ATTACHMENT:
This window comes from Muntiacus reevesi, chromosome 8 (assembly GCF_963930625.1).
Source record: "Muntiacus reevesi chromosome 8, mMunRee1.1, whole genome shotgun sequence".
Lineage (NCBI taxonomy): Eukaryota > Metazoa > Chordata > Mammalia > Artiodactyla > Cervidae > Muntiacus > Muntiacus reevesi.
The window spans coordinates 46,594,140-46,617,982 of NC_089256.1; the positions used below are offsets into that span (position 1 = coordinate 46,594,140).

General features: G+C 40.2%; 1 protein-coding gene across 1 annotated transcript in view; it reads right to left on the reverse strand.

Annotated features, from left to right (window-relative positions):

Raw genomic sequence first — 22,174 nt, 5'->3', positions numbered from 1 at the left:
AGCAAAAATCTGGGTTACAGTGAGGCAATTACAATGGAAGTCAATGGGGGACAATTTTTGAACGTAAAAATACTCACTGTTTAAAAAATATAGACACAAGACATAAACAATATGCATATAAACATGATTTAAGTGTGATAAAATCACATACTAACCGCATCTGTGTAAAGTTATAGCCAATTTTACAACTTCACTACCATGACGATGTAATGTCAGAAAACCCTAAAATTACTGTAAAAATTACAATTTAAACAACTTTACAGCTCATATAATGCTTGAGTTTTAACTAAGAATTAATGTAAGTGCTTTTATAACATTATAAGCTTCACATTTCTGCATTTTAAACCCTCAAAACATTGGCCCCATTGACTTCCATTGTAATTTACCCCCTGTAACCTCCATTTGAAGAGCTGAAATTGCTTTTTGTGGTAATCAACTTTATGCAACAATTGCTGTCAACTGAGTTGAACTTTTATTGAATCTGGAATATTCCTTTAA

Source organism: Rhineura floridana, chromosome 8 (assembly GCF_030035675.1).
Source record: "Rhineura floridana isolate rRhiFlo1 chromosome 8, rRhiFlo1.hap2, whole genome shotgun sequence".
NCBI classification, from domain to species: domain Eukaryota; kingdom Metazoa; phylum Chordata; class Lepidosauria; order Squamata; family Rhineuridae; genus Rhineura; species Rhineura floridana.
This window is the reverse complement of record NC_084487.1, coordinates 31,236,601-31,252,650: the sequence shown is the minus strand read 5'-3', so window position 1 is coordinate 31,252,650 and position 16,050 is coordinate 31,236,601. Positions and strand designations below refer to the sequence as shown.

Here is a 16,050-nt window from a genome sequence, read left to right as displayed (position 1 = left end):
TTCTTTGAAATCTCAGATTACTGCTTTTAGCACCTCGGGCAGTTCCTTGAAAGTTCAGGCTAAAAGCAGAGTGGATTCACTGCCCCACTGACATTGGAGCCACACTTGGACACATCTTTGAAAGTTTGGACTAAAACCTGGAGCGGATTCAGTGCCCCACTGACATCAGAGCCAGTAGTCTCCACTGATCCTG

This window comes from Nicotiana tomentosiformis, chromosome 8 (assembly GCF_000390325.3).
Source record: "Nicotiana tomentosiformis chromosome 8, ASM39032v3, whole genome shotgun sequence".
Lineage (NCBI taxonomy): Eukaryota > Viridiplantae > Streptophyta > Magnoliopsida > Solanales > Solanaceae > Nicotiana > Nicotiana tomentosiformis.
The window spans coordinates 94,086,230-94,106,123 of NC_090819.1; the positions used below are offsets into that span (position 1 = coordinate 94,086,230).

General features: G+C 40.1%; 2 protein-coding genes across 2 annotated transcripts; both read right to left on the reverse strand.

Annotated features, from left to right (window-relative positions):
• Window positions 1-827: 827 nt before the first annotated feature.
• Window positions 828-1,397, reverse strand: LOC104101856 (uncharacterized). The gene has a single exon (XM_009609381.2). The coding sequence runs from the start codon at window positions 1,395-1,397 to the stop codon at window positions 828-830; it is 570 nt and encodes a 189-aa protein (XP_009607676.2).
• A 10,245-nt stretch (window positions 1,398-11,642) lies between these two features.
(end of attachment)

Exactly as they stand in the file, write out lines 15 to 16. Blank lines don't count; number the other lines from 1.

This window comes from Nicotiana tomentosiformis, chromosome 8 (assembly GCF_000390325.3).
Source record: "Nicotiana tomentosiformis chromosome 8, ASM39032v3, whole genome shotgun sequence".